# Compute mean and covariance matrix of $\bar{X}$ from a simple random sample

Given $$\{X_\alpha , \alpha =1,...N\}$$ a simple random sample obtained from any p-dimensional distribution with mean $$\mu$$ and covariance matrix $$\Sigma$$, compute the mean and the covariance matrix of $$\bar{X}$$.

Using the linearity of the mean and knowing that for the variance we have $$Var(cX)=c^2 Var(X)$$ where $$c$$ is a constant and $$X$$ a random variable/vector, I obtained that the mean of $$\bar{X}$$ is again $$\mu$$ and the covariance matrix is $$\frac{1}{N} \Sigma$$. Is it correct?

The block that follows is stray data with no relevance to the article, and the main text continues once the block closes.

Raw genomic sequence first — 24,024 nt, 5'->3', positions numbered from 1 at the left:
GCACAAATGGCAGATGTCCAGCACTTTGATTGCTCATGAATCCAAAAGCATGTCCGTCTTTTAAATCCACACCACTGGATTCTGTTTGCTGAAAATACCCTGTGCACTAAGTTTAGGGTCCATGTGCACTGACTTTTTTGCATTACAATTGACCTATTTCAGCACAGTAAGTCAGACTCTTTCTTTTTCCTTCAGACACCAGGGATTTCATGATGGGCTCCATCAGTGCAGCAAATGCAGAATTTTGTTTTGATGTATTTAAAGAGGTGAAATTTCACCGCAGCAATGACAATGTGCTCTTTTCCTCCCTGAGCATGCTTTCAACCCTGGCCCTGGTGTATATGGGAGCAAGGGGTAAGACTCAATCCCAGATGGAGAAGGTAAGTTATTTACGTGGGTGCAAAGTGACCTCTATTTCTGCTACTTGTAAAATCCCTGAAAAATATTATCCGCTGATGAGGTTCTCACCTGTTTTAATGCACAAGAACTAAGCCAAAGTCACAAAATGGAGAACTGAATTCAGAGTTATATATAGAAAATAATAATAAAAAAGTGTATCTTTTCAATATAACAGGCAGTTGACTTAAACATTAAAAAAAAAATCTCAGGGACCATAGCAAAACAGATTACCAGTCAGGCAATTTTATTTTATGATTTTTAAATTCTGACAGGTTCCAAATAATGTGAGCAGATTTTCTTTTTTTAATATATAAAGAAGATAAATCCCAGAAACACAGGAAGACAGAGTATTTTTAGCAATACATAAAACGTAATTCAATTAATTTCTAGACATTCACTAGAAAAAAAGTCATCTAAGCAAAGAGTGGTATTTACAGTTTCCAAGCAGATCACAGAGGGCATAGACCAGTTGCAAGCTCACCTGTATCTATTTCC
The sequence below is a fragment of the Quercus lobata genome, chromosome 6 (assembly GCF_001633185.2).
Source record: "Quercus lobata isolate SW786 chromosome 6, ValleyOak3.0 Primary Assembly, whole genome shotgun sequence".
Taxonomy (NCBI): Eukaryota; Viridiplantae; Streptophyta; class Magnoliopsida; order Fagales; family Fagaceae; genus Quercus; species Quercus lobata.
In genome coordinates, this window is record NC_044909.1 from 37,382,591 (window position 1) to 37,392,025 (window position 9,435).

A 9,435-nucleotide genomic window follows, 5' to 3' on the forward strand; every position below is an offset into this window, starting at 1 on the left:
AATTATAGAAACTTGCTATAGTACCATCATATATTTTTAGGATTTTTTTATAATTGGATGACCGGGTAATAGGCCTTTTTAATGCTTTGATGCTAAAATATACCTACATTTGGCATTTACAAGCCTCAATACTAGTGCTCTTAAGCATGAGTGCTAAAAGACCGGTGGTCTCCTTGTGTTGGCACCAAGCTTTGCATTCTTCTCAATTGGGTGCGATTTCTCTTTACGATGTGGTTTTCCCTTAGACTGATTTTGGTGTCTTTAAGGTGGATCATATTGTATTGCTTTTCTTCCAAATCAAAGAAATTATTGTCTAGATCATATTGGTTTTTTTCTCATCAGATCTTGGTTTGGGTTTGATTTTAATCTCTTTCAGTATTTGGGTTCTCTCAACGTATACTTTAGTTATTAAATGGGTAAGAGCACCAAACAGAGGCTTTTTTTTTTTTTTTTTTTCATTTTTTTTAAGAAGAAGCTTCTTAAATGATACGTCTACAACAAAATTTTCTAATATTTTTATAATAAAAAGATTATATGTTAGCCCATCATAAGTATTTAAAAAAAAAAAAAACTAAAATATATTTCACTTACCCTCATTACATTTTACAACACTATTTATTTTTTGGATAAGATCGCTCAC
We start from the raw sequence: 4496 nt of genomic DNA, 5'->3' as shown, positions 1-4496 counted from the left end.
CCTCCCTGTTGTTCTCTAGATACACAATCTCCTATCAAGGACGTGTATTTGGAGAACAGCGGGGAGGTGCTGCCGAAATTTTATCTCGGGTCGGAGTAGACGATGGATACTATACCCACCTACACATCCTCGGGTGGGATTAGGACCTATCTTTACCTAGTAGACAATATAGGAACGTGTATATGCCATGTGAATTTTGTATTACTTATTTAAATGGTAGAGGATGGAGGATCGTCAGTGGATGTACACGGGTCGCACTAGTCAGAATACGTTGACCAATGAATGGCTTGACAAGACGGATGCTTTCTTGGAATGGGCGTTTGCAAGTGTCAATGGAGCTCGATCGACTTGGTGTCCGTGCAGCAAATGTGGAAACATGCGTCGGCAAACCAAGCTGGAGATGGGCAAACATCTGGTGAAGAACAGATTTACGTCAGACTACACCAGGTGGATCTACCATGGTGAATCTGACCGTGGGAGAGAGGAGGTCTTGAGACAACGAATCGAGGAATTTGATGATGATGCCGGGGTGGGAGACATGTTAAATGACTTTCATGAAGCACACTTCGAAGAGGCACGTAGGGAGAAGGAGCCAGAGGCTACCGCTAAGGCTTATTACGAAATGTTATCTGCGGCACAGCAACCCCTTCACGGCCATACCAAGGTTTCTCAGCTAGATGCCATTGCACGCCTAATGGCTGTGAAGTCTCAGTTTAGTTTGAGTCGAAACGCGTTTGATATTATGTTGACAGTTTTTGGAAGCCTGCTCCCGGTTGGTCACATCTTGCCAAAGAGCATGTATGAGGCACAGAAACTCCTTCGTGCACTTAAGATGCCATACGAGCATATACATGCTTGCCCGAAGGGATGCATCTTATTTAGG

Your conclusion is correct but your reasoning for the variance is incomplete. You must also invoke the fact that $$\{X_\alpha\}_{\alpha=1}^N$$ comprises independent observations from the same distribution; thus we have in particular $$\operatorname{Var}\left[\sum_{\alpha=1}^N X_\alpha \right] \overset{\text{ind}}{=} \sum_{\alpha=1}^N \operatorname{Var}[X_\alpha] \overset{\text{i.d.}}{=} N \boldsymbol \Sigma,$$ where the first equality follows from the independence property as just stated, and the second equality follows from the fact that the observations are identically distributed with variance/covariance $$\boldsymbol \Sigma$$. Then, as $$\bar X = \frac{1}{N}\sum_{\alpha=1}^N X_\alpha$$, its variance is $$(N\boldsymbol \Sigma)/N^2 = \boldsymbol \Sigma/N$$ using the property you stated.